The Market Analysis section of your small business plan includes a description of your market, your niche, and the demand for your product or service (supported by documentation).
The Market Analysis section also needs to include the percentage of market share you envision and why.
In order to properly complete this section of your small business plan, you'll need to compile a fair amount of marketing research data to support your conclusions. While this section of your small business plan should present general highlights and conclusions of that marketing research data, the full details of your market research should be placed in the Appendix of your formal small business plan.
What to Focus on in this Section of Your Small Business Plan
One way to stay focused when writing this section of your small business plan is to remember three C's:
- The customer
- The competition
- The company
After all, that's what marketing is all about.
Your Customers and Your Small Business Plan
You'll need to present information about your customers - who they are, what age groups they are likely to comprise, what they like and dislike, where they live, where they shop and what kind of market exists for your product or service.
Your Competition and Your Small Business Plan
You'll need information about your competition. You'll need to show that despite the competition that already exists in your marketplace there's a place for your small business.
When you are examining your competition, include not just your direct competition - businesses that are already providing the same product or service your small business will provide, but take a look at substitutes your potential customers might use in place of your company or its competitors.
For example, if you were going to start a small business that offers Web design services, you should not only look at other Web design businesses, but at services like Yahoo and others that allow your potential customers to build their own Websites quickly and easily.
Your Company and Your Small Business Plan
After you've looked at your customers and your competitors, how and where does your small business fit in this market? What is your competitive advantage and how will you make the market understand the unique value your small business has to offer? What share of the market do you expect to command, and why?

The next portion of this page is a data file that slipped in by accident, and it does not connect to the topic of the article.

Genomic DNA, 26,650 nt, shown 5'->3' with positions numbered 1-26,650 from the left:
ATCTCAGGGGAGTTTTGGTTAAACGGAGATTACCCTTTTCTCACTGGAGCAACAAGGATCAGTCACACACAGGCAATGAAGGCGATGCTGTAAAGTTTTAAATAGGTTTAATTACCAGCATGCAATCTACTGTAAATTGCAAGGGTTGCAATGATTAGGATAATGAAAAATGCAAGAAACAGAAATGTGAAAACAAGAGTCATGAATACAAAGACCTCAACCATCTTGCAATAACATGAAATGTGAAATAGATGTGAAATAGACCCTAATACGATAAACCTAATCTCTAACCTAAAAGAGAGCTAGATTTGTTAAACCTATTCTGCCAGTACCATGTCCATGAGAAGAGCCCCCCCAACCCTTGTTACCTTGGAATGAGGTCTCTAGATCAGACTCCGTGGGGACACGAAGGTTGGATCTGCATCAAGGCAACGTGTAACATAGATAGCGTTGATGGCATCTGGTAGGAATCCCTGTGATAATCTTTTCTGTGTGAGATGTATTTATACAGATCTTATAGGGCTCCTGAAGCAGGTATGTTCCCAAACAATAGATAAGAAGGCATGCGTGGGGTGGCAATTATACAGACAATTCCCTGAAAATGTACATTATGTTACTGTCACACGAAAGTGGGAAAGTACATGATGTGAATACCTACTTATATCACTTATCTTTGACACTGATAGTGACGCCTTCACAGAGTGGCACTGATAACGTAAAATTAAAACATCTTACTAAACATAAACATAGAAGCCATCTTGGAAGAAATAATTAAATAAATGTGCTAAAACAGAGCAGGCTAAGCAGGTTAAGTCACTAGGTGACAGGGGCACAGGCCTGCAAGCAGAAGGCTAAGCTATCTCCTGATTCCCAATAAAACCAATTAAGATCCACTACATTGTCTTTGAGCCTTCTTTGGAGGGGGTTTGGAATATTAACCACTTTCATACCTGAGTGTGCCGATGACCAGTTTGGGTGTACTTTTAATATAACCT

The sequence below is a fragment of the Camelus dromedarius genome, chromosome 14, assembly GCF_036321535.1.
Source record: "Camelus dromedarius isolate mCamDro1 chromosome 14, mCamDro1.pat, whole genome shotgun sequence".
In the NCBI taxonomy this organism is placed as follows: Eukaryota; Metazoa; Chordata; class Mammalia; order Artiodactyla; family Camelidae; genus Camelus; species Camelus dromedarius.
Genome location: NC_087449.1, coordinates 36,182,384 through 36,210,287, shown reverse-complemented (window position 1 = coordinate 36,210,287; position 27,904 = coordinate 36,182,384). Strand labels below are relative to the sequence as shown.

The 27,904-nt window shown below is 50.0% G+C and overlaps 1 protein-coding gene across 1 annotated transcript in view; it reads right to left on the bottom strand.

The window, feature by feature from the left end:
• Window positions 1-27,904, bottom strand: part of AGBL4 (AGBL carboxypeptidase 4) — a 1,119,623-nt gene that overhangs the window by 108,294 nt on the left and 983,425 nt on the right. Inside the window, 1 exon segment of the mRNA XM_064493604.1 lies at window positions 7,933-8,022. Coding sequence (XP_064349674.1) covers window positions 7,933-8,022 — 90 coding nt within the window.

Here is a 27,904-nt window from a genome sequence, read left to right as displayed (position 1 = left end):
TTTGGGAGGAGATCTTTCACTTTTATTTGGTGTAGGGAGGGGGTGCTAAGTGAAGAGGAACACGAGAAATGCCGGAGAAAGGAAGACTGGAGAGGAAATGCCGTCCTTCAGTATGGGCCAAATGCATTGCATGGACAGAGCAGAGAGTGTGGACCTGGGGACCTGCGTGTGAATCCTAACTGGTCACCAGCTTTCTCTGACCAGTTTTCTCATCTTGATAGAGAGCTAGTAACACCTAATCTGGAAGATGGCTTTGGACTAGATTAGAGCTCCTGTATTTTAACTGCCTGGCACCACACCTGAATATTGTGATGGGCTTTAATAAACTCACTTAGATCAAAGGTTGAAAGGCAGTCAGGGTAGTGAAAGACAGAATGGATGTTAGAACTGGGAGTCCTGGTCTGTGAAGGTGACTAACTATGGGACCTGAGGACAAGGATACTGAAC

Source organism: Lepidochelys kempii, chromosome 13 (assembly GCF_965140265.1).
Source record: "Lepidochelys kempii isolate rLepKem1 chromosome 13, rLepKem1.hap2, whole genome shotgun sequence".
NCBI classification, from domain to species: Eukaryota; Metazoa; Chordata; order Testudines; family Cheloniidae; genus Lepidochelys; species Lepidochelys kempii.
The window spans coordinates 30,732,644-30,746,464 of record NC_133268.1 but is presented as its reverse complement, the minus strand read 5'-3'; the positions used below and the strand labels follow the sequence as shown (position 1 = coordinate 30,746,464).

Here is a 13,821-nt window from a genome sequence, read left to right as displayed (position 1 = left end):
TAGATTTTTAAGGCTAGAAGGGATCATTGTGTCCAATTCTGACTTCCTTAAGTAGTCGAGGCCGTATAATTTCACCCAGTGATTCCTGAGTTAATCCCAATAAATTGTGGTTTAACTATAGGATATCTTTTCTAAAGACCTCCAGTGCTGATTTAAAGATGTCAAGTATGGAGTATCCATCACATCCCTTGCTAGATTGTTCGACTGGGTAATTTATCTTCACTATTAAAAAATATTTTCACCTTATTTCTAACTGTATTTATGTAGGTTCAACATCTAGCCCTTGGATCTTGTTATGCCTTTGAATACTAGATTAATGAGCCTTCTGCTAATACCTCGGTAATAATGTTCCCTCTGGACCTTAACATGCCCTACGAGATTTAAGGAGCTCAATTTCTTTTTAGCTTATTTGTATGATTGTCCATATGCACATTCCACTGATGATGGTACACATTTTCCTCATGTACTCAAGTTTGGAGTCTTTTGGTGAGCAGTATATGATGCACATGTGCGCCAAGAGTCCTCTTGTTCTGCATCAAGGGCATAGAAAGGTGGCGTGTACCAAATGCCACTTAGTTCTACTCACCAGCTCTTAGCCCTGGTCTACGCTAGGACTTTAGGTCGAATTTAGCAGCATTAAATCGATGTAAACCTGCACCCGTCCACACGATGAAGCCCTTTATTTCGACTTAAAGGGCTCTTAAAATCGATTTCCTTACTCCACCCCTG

What Else to Include in this Section of Your Small Business Plan
You won't want to overlook additional important information that should be included in this section of your business plan, including:
- Whether the demand for your products or services is growing, and if so, by how much and the projections for future market growth.
- Whether your competition is expected to grow stiffer in the years ahead, and by how much.
- Whether you plan to offer new products or improvements to your products in the near future that will help you capture additional portions of your market or strengthen your competitive advantage.
- Any ideas you might have or external influences that could increase the demand for your products or services in the future.
Incorporating Charts and Graphs into Your Small Business Plan
The Market Analysis section of a formal small business plan can be one of the most time consuming and difficult areas to complete because it can be hard to find market information and demographics, especially for a small business that is offering products or services where a market hasn't fully been established yet. It can also be the most time consuming and difficult areas to sell to your potential investors, who view this area as critical to your small business success.
The nature of market information and demographics is such that it lends itself well to graphics like charts and graphs, so be sure to include them in your document. Make sure they look professional, are easy to understand and are properly labeled.
The audience for your small business plan will expect to see sharp graphics in your document, so don't over do it, but don't leave them out. A few graphics can cover a lot of text and saves your small business plan readers time when scanning through your document.
Graphs and charts can help you make a point. For example, it's one thing to say that your small business market is expected to grow by 300 percent over the next five years, but when placed in a graphic, the growth can really capture the reader's attention.
By including graphics within each section of your small business plan, readers won't be forced to jump back and forth to the Appendix for supporting information. However, you can include information on the source of the data from which the graphic was developed in the Appendix. Just use a reference number on the graphic's caption and create a table of references in the Appendix to explain the source used for each numbered graphic. More on the Appendix area of your small business plan later.
You're Not Done with Marketing Information Yet
Later in your small business plan development you'll need to include a section on Marketing and Sales Strategies.
Since you took the time to compile marketing information for the Market Analysis section of your small business plan, you may find it convenient to develop your marketing plan at this point. The content of your marketing plan (or at least the highlights of your marketing plan) will comprise the bulk of the information you'll need for the Marketing and Sales Strategies section of your business plan document.
Next up for a small business plan: Writing a Business Plan - Marketing & Sales Strategies